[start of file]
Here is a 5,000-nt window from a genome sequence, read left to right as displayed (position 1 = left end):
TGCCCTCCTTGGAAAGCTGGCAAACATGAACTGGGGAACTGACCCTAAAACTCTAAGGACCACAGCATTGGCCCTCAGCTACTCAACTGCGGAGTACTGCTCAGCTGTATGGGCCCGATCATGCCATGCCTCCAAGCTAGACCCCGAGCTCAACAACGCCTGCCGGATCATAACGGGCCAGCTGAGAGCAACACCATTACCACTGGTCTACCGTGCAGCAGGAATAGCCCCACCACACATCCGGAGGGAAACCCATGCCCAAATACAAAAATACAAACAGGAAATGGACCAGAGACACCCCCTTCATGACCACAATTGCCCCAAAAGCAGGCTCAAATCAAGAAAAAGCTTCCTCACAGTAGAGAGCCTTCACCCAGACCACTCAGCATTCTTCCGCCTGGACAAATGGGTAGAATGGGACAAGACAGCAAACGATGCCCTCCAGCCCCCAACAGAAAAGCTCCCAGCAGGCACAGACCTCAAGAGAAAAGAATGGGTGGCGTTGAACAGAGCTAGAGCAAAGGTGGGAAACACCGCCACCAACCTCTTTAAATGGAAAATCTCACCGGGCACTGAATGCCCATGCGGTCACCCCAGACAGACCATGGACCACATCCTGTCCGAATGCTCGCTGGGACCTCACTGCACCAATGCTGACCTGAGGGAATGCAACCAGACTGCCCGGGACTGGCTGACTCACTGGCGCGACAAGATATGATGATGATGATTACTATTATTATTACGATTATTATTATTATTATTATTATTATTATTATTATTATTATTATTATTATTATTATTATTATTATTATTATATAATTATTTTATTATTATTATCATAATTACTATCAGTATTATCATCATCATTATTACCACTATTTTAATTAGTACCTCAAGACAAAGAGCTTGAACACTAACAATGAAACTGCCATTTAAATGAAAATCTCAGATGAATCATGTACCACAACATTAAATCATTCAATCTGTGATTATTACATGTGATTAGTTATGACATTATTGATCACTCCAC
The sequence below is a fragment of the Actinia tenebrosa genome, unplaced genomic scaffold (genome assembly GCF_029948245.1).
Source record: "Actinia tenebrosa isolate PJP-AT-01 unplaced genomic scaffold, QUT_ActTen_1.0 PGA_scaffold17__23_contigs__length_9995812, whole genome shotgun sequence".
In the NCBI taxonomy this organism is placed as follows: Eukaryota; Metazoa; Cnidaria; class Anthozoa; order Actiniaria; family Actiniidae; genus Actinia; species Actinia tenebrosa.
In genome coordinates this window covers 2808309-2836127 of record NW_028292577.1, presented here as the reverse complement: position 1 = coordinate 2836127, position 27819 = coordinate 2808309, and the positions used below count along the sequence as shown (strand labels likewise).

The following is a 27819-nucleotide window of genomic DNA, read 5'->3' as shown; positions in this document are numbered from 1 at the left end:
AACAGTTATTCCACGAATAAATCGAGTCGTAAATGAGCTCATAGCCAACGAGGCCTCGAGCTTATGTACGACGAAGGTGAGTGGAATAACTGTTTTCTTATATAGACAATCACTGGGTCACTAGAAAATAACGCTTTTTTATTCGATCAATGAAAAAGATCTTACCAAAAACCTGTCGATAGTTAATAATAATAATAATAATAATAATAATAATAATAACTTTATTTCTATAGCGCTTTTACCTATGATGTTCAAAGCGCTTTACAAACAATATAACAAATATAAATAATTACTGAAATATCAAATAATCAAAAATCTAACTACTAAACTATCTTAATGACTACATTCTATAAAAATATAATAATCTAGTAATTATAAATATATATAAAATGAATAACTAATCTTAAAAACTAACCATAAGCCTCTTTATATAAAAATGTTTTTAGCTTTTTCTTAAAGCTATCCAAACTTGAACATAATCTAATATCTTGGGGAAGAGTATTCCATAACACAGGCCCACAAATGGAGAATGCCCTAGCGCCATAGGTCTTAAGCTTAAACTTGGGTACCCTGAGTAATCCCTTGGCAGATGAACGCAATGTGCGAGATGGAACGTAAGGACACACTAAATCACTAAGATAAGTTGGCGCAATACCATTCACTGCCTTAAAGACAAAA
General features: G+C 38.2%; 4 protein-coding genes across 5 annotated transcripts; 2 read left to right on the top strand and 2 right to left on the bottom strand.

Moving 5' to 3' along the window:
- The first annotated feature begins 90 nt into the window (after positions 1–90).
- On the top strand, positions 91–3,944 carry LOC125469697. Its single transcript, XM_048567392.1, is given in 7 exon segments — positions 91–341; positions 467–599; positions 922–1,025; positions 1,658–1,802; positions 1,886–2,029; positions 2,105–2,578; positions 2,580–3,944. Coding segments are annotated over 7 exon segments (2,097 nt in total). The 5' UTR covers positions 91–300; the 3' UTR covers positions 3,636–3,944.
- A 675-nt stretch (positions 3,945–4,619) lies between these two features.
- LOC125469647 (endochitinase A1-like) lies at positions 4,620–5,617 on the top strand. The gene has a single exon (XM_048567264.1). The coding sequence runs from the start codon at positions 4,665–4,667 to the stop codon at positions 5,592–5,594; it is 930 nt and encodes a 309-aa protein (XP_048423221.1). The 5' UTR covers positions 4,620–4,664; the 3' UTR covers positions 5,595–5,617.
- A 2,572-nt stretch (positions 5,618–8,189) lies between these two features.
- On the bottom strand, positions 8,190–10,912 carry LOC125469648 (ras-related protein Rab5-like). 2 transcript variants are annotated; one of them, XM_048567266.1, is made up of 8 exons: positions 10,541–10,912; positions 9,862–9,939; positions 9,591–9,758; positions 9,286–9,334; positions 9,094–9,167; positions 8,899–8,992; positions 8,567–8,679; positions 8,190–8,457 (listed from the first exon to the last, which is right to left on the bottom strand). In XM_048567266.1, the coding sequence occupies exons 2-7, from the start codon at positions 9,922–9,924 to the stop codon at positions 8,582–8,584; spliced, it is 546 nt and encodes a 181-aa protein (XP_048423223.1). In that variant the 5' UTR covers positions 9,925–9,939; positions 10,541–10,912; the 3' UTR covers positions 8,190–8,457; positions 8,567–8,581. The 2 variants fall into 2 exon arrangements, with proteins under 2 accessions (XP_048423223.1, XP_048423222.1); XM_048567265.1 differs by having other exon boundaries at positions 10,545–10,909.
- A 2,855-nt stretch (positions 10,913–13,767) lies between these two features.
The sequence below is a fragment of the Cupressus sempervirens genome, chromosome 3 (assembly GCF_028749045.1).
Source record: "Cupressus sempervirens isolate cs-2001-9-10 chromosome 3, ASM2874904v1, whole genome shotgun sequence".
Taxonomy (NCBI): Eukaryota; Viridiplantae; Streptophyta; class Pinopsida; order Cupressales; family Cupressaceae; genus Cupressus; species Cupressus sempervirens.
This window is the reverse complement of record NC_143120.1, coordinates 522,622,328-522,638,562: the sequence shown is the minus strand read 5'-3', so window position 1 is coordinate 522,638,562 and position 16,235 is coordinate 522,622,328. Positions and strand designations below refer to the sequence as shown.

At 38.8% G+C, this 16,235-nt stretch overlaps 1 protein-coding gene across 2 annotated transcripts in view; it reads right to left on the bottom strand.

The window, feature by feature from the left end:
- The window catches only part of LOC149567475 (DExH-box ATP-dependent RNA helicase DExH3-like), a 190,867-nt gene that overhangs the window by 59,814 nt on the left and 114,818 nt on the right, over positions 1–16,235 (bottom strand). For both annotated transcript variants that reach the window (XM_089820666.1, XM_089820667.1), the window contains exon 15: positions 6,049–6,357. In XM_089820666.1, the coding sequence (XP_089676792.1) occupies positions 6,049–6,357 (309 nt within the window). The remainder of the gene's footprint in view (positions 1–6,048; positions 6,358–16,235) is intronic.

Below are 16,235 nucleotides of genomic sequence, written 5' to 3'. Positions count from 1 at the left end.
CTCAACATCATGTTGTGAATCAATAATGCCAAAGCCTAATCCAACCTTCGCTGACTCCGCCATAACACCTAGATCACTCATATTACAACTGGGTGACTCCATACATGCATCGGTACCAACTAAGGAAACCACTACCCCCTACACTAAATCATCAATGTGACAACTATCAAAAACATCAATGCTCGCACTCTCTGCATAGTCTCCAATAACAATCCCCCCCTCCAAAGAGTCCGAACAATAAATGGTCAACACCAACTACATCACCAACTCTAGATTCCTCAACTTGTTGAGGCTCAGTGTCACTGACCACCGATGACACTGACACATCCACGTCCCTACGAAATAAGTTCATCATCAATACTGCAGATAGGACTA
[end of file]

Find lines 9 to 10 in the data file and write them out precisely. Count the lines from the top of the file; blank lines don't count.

General features: G+C 38.2%; 4 protein-coding genes across 5 annotated transcripts; 2 read left to right on the top strand and 2 right to left on the bottom strand.

Moving 5' to 3' along the window: